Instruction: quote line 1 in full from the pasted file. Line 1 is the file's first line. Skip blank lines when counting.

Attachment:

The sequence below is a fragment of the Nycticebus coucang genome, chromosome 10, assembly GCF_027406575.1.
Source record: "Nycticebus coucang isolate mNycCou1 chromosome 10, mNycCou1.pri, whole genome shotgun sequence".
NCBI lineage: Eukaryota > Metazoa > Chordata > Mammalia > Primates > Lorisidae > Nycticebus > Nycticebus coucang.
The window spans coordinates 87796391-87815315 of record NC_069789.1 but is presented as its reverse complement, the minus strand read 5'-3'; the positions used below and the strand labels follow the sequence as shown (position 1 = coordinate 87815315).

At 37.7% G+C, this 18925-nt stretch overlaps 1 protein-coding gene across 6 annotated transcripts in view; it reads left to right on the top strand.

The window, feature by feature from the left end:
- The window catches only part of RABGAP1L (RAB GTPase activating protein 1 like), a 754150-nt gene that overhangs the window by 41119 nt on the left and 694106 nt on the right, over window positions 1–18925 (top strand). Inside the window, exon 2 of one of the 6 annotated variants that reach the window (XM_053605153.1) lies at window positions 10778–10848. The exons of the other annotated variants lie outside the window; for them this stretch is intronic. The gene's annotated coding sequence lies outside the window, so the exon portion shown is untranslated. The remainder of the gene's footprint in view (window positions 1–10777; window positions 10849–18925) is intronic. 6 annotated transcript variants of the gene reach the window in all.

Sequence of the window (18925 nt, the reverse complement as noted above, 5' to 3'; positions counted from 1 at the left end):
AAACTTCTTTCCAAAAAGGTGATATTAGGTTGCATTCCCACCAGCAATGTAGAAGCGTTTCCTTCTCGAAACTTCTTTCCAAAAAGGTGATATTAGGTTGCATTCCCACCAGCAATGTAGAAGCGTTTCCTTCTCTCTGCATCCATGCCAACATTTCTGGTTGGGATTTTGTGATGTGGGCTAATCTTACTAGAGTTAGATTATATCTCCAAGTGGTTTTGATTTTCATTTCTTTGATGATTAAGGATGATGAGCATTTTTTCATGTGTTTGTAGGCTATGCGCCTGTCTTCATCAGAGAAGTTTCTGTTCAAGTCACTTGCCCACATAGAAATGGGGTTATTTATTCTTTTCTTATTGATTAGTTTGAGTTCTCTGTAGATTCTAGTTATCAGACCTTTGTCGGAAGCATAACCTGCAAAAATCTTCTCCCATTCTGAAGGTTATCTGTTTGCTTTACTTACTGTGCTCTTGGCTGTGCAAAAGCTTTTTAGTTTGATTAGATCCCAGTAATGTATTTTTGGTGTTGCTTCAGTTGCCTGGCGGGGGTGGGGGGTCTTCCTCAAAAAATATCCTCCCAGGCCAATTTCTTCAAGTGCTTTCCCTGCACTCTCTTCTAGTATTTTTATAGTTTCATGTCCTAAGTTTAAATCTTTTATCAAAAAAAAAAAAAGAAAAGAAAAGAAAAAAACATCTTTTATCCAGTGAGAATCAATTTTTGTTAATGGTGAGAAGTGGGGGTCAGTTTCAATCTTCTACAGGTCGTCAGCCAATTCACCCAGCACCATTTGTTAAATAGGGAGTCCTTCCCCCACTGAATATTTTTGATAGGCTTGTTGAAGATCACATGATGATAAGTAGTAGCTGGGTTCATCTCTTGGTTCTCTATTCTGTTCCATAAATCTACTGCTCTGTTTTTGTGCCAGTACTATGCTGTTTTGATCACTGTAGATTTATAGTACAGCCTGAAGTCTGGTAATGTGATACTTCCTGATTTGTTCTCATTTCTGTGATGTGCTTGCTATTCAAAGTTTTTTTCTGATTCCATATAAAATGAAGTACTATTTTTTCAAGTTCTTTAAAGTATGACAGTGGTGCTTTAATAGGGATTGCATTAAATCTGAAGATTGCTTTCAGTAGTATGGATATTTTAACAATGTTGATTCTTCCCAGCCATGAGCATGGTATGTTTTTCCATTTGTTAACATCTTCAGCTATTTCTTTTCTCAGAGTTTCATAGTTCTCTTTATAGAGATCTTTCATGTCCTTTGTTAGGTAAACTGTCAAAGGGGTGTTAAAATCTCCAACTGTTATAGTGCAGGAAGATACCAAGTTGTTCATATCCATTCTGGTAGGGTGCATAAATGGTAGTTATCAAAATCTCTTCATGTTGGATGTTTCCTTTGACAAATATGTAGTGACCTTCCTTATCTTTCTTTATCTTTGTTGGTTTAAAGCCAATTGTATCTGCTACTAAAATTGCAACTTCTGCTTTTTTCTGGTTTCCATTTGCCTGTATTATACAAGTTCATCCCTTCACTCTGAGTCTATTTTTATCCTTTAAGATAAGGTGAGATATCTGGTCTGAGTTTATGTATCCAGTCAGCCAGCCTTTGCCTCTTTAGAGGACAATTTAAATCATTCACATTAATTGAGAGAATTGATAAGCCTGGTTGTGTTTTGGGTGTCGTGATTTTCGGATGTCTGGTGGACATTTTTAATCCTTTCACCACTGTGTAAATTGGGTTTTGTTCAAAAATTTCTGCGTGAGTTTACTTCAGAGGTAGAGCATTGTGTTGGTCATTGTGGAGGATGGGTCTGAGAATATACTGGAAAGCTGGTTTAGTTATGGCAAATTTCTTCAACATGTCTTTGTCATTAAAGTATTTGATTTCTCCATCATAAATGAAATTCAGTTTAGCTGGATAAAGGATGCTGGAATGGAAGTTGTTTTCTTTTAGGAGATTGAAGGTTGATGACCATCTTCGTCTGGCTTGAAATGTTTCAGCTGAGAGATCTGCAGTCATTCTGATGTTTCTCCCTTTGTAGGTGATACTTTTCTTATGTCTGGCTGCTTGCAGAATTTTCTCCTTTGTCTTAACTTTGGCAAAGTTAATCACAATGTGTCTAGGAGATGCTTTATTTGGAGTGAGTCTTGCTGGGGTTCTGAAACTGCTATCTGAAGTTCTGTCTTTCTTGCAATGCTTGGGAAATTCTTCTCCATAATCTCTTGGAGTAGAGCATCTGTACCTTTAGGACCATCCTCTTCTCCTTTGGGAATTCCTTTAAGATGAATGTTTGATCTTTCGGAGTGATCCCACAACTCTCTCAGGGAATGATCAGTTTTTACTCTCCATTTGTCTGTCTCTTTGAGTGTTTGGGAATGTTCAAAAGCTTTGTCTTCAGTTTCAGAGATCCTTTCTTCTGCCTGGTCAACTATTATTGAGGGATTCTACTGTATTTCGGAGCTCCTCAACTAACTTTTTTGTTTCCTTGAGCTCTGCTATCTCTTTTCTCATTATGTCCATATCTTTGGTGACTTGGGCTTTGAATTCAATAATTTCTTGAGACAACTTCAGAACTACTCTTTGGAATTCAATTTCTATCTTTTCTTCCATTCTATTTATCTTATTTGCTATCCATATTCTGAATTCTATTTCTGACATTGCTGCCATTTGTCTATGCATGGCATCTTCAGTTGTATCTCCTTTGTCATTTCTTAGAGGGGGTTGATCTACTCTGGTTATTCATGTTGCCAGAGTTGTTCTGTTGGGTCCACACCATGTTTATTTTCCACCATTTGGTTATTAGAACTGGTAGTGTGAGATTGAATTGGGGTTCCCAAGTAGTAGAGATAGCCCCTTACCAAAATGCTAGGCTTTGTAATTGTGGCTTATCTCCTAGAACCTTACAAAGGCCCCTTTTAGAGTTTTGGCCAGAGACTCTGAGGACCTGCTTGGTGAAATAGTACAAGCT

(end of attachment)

The sequence below is a fragment of the Nycticebus coucang genome, chromosome 10, assembly GCF_027406575.1.